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Man or Monster?: The Trial of a Khmer Rouge Torturer

by Alexander Laban Hinton

Duke University Press, 2016

ISBNs

eISBN: 978-0-8223-7355-1

OA eISBN: 978-1-4780-9110-3

Cloth: 978-0-8223-6258-6

Paper: 978-0-8223-6273-9

About the Book
During the Khmer Rouge's brutal reign in Cambodia during the mid-to-late 1970s, a former math teacher named Duch served as the commandant of the S-21 security center, where as many as 20,000 victims were interrogated, tortured, and executed. In 2009 Duch stood trial for these crimes against humanity. While the prosecution painted Duch as evil, his defense lawyers claimed he simply followed orders. In Man or Monster? Alexander Hinton uses creative ethnographic writing, extensive fieldwork, hundreds of interviews, and his experience attending Duch's trial to create a nuanced analysis of Duch, the tribunal, the Khmer Rouge, and the after-effects of Cambodia's genocide. Interested in how a person becomes a torturer and executioner as well as the law's ability to grapple with crimes against humanity, Hinton adapts Hannah Arendt's notion of the "banality of evil" to consider how the potential for violence is embedded in the everyday ways people articulate meaning and comprehend the world. Man or Monster? provides novel ways to consider justice, terror, genocide, memory, truth, and humanity.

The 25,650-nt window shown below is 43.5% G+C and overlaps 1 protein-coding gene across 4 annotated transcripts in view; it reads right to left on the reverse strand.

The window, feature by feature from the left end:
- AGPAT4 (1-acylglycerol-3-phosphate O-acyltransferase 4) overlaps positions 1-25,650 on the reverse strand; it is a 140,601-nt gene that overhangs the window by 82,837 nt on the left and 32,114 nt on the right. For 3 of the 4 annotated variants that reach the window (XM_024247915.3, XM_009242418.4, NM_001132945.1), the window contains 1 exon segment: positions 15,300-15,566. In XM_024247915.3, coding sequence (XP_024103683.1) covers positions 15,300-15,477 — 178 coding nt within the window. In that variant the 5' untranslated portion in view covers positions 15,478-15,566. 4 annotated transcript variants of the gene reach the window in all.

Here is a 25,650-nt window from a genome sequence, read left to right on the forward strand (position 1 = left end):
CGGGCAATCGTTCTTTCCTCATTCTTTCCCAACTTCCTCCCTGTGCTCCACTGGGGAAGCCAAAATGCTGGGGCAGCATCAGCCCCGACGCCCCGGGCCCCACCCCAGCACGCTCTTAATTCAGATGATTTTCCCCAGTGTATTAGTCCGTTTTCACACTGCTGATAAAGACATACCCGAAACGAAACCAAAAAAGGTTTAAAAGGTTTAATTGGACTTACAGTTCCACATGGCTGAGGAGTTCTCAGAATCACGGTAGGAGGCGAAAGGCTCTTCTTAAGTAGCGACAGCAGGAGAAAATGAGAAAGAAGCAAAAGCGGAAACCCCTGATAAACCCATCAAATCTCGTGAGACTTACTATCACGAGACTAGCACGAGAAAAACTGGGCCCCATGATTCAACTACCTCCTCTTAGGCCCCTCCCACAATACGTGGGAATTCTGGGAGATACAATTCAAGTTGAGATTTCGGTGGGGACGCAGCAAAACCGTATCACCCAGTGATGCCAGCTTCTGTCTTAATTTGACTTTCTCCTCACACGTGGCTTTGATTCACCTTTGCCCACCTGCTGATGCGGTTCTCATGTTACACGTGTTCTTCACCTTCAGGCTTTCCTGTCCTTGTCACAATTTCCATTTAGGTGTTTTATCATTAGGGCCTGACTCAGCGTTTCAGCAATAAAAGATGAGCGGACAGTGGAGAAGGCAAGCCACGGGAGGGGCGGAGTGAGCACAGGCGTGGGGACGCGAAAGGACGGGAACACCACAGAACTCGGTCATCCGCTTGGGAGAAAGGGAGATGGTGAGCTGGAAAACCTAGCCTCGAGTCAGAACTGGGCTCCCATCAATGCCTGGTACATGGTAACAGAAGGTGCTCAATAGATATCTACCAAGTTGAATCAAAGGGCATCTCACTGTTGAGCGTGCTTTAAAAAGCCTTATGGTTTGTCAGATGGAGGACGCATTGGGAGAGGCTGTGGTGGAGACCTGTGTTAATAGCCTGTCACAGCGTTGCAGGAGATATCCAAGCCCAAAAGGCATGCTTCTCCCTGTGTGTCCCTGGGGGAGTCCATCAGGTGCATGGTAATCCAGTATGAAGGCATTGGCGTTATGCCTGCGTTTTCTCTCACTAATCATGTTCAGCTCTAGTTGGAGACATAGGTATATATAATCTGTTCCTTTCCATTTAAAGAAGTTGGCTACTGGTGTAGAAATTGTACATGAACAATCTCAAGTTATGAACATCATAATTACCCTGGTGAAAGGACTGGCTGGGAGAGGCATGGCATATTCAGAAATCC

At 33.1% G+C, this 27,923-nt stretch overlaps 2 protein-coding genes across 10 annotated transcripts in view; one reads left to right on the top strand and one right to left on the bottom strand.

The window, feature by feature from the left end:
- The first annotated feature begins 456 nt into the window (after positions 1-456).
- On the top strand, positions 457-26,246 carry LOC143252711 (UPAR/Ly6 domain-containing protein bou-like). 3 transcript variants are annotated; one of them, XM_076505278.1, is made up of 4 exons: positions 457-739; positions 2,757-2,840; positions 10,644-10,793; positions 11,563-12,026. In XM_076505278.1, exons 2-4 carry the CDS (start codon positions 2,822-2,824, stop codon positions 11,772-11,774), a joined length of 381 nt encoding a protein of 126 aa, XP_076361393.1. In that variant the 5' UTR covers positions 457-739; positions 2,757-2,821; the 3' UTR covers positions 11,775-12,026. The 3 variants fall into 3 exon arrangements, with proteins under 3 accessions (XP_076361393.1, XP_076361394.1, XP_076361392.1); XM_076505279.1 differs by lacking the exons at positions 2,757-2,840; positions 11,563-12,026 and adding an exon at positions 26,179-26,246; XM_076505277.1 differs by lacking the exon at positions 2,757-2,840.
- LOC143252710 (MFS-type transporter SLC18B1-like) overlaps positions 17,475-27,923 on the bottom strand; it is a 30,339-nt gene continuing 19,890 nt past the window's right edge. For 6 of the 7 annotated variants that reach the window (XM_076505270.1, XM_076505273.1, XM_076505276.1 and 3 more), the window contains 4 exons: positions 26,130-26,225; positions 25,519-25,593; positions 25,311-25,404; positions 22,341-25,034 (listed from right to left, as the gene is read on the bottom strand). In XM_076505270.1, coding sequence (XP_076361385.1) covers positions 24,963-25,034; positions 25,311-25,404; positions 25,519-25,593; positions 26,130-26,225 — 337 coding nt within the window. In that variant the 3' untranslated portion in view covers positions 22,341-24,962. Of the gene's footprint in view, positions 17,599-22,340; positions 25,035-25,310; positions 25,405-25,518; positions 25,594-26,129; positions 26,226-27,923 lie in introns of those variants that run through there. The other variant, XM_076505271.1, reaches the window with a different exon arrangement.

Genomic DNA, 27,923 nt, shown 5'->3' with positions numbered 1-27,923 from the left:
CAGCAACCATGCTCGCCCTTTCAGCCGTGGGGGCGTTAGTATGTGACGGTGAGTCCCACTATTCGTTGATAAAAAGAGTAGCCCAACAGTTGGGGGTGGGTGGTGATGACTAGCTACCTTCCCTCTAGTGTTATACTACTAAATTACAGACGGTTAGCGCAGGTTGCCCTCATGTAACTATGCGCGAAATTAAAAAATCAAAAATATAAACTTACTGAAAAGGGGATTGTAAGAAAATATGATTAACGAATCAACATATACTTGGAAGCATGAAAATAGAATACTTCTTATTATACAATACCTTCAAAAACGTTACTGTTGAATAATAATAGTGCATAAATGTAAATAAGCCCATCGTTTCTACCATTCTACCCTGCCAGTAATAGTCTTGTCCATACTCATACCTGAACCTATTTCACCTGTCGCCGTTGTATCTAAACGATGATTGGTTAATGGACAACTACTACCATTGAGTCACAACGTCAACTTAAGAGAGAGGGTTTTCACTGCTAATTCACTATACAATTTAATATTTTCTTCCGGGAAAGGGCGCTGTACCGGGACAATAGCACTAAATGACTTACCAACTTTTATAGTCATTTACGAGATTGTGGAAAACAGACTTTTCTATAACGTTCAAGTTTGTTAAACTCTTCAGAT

About the Author
Alexander Laban Hinton is Founding Director, Center for the Study of Genocide and Human Rights and Professor of Anthropology at Rutgers University. He is coeditor of Colonial Genocide in Indigenous North America, also published by Duke University Press, and author of the award-winning Why Did They Kill?: Cambodia in the Shadow of Genocide.
Reviews
"Hinton’s book doesn’t just tackle the complexity of a character like Duch through the lens of the trial. It offers a way to understand the court proceedings, which can often be dry, convoluted, and peppered with legalistic jargon."

-- Erin Handley Phnom Penh Post

"Hinton’s intent is ambitious and unusual; recording is not enough. As he explains in his dense introduction, he wants us to understand this man, this trial and the questions it raises in our very bones. So, contrary to standard academic practice, he presents his material in an astonishing variety of ways. . . . Hinton’s book is profound, insightful and singular, probably even important. Most certainly a boon to anyone interested in Khmer Rouge history, international tribunals, torture or the ambiguities of evil."
 

-- Antonia D. Bryan Mekong Review

"The book draws on various literary genres in compiling a work which is artistic and scholarly, readable yet theoretically grounded, empirically rigorous and engaging yet approachable by people unfamiliar with the case. . . . This book will become standard reading for anyone studying the portrayal of perpetrators during post-conflict justice processes. . . ."

-- Timothy Williams Genocide Studies and Prevention

"Hinton has written a commendable work offering a new standard in the field of ethnodramatisation linked to the performative realm of an international tribunal where the hybrid nature of the court against the background of a shattered Buddhist society rebuilding from the ashes makes for real spectacle. . . . His book also stands out for its literary and philosophical innovations."